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FCA criticised by Complaints Commissioner for its handling of enforcement limitation issues

04 October 2017. Published by Lucy Kerr, Associate

The Office of the Complaints Commissioner recently upheld two complaints against the FCA for making a "serious mistake" in its management of limitation issues for two connected investigations. The Commissioner criticised the FCA not only for its mismanagement of the limitation issue, but also for the unnecessary delays in concluding its own internal investigation into these complaints.

The RDC issued Warning Notices to two individuals in 2014, as a result of investigations launched by the FCA in 2012.  The case against them was based in part on a document received by the FCA in 2010.  No issues relating to limitation were brought to the RDC's attention by the FCA before it issued the Warning Notices, despite the individuals making previous challenges to the FCA's calculation of the limitation period.  

(At that time, the FCA had three years from the date on which it became aware of the relevant misconduct for a Warning Notice to be issued.  The limitation period for FCA investigations has now been extended to six years under the Financial Services (Banking Reform) Act 2013).

The FCA subsequently reconsidered its calculations and agreed that it was in fact out of time to bring disciplinary action and the cases were dropped.

The individuals complained to the FCA and Commissioner.  The FCA partially upheld the complaints, concluding that it had not given adequate consideration to limitation in advance of the Warning Notices being issued - and apologised for this.

The Commissioner upheld the complaints against the FCA (Final Decision (FCA00062) and Final Decision (FCA00097)), likewise finding that the FCA should have acted sooner in response to the potential limitation issues.  However, the Commissioner did not agree with the FCA that a lack of awareness of the limitation issues was to blame.  On the contrary, the Commissioner found that the FCA had been aware of the limitation issue for several years, but had taken a hasty decision in 2011 that the documents received in 2010 were not relevant for limitation purposes and it had, therefore, discounted the issue prematurely.  The Commissioner found there was "no adequate explanation" for the FCA reaching the conclusion that these documents were not relevant to limitation and found that the FCA had given the matter very little examination in coming to this decision.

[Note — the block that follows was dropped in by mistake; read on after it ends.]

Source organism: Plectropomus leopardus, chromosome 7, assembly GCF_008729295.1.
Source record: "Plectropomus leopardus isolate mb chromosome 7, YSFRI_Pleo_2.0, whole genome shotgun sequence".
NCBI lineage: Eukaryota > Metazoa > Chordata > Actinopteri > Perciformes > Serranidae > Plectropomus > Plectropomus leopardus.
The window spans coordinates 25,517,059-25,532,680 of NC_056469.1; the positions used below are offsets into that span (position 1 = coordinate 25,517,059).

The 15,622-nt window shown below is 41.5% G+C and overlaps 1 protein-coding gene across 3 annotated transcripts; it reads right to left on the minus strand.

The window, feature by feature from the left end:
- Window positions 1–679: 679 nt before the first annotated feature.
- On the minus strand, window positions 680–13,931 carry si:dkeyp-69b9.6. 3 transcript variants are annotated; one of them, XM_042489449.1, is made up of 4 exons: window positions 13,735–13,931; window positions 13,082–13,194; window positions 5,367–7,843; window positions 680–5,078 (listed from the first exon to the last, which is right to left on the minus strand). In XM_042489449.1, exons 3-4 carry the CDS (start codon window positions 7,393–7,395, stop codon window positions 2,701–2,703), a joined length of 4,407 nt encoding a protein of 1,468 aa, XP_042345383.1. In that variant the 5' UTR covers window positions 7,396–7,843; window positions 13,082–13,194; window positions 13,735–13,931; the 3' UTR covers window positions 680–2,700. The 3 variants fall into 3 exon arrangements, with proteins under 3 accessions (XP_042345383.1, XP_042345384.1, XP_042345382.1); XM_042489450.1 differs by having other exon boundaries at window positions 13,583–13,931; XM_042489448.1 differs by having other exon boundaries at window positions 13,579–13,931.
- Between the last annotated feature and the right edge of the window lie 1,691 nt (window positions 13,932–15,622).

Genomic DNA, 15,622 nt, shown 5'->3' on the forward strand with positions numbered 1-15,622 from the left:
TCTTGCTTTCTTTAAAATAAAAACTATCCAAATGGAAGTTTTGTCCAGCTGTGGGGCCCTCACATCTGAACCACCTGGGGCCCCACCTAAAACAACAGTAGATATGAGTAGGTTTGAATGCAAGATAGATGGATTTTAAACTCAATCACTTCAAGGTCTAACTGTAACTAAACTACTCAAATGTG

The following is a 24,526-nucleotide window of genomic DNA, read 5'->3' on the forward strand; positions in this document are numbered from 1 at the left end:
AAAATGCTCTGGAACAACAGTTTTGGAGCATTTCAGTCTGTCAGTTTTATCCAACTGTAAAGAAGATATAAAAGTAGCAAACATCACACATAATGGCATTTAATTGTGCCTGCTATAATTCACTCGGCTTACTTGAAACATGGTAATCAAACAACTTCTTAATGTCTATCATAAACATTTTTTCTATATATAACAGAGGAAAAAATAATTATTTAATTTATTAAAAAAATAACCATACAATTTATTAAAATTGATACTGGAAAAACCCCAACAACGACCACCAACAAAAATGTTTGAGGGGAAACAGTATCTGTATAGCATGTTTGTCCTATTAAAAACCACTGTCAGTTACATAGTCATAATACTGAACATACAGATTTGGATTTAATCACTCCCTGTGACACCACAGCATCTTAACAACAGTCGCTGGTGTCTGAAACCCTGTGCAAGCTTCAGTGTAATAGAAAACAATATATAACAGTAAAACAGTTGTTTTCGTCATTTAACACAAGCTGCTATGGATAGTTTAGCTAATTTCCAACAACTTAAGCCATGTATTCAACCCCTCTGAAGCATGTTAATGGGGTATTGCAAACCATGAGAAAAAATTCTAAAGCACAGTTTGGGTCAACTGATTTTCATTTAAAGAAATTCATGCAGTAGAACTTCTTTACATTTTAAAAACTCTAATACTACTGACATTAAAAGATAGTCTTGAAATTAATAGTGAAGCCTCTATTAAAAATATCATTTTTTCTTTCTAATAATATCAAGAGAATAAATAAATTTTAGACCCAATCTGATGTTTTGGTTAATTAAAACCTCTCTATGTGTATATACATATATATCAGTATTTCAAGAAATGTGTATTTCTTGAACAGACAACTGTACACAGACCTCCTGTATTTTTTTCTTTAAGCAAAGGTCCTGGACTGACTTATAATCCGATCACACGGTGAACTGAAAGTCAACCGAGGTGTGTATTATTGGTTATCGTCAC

Overall, the Commissioner found that:

  • the FCA demonstrated a "closed‑minded attitude" and a "lack of rigour" in its treatment of the limitation issue;
  • the FCA had been unnecessarily slow in investigating the complaints internally; and
  • it had failed to meets its duty to ensure proceedings were managed competently and fairly.

However, the Commissioner found no evidence of bad faith on the FCA's part, or a deliberate attempt to conceal the limitation issues from the RDC.

This decision follows closely on the heels of another complaint being upheld against the FCA for acting outside its powers under s166 FSMA by instructing a skilled person to award compensation on behalf of a firm when the firm had not consented to the skilled person doing so.

The FCA has said it is considering the lessons it can learn from these complaints.  No doubt it will be keen to ensure that limitation and other crucial building blocks sit at the forefront of its investigators' minds going forward to ensure investigations are not thwarted by technicalities in the future.